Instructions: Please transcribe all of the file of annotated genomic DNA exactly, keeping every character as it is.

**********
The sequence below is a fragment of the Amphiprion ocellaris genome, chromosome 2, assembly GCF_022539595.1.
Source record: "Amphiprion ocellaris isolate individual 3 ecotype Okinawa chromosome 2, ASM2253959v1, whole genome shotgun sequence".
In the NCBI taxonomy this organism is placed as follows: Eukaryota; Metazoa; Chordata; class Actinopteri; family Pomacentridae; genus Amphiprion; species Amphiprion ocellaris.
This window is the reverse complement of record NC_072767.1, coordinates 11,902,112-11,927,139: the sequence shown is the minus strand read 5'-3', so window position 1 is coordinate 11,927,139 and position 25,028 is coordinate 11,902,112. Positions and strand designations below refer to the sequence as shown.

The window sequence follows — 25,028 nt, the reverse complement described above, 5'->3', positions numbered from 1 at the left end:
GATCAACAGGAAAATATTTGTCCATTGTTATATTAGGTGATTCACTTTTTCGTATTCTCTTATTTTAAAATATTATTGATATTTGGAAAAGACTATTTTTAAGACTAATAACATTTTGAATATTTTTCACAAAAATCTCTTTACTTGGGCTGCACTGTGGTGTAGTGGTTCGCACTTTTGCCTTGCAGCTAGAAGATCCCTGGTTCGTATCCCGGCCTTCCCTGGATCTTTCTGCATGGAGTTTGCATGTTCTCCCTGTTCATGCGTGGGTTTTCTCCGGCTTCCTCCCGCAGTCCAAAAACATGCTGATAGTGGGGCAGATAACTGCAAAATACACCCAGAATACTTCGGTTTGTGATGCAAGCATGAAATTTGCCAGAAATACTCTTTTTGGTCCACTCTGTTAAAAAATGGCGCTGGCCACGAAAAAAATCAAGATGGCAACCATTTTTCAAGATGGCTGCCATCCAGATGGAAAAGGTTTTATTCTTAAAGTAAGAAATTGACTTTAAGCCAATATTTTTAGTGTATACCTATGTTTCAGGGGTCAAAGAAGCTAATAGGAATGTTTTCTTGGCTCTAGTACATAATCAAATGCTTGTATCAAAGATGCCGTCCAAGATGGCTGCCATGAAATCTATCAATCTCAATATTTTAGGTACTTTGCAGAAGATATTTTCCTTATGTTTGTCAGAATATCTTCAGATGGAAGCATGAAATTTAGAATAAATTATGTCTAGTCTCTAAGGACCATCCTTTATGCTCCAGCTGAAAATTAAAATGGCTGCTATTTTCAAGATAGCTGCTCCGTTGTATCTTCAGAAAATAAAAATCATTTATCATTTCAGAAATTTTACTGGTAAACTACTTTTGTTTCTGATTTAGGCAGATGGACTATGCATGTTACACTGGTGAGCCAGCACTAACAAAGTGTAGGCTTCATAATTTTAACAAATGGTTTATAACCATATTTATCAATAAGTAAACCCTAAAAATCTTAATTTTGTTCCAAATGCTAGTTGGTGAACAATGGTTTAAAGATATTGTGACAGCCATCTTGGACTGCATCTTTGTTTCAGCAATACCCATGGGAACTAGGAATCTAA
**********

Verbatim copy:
The sequence below is a fragment of the Amphiprion ocellaris genome, chromosome 2, assembly GCF_022539595.1.
Source record: "Amphiprion ocellaris isolate individual 3 ecotype Okinawa chromosome 2, ASM2253959v1, whole genome shotgun sequence".
In the NCBI taxonomy this organism is placed as follows: Eukaryota; Metazoa; Chordata; class Actinopteri; family Pomacentridae; genus Amphiprion; species Amphiprion ocellaris.
This window is the reverse complement of record NC_072767.1, coordinates 11,902,112-11,927,139: the sequence shown is the minus strand read 5'-3', so window position 1 is coordinate 11,927,139 and position 25,028 is coordinate 11,902,112. Positions and strand designations below refer to the sequence as shown.

The window sequence follows — 25,028 nt, the reverse complement described above, 5'->3', positions numbered from 1 at the left end:
GATCAACAGGAAAATATTTGTCCATTGTTATATTAGGTGATTCACTTTTTCGTATTCTCTTATTTTAAAATATTATTGATATTTGGAAAAGACTATTTTTAAGACTAATAACATTTTGAATATTTTTCACAAAAATCTCTTTACTTGGGCTGCACTGTGGTGTAGTGGTTCGCACTTTTGCCTTGCAGCTAGAAGATCCCTGGTTCGTATCCCGGCCTTCCCTGGATCTTTCTGCATGGAGTTTGCATGTTCTCCCTGTTCATGCGTGGGTTTTCTCCGGCTTCCTCCCGCAGTCCAAAAACATGCTGATAGTGGGGCAGATAACTGCAAAATACACCCAGAATACTTCGGTTTGTGATGCAAGCATGAAATTTGCCAGAAATACTCTTTTTGGTCCACTCTGTTAAAAAATGGCGCTGGCCACGAAAAAAATCAAGATGGCAACCATTTTTCAAGATGGCTGCCATCCAGATGGAAAAGGTTTTATTCTTAAAGTAAGAAATTGACTTTAAGCCAATATTTTTAGTGTATACCTATGTTTCAGGGGTCAAAGAAGCTAATAGGAATGTTTTCTTGGCTCTAGTACATAATCAAATGCTTGTATCAAAGATGCCGTCCAAGATGGCTGCCATGAAATCTATCAATCTCAATATTTTAGGTACTTTGCAGAAGATATTTTCCTTATGTTTGTCAGAATATCTTCAGATGGAAGCATGAAATTTAGAATAAATTATGTCTAGTCTCTAAGGACCATCCTTTATGCTCCAGCTGAAAATTAAAATGGCTGCTATTTTCAAGATAGCTGCTCCGTTGTATCTTCAGAAAATAAAAATCATTTATCATTTCAGAAATTTTACTGGTAAACTACTTTTGTTTCTGATTTAGGCAGATGGACTATGCATGTTACACTGGTGAGCCAGCACTAACAAAGTGTAGGCTTCATAATTTTAACAAATGGTTTATAACCATATTTATCAATAAGTAAACCCTAAAAATCTTAATTTTGTTCCAAATGCTAGTTGGTGAACAATGGTTTAAAGATATTGTGACAGCCATCTTGGACTGCATCTTTGTTTCAGCAATACCCATGGGAACTAGGAATCTAA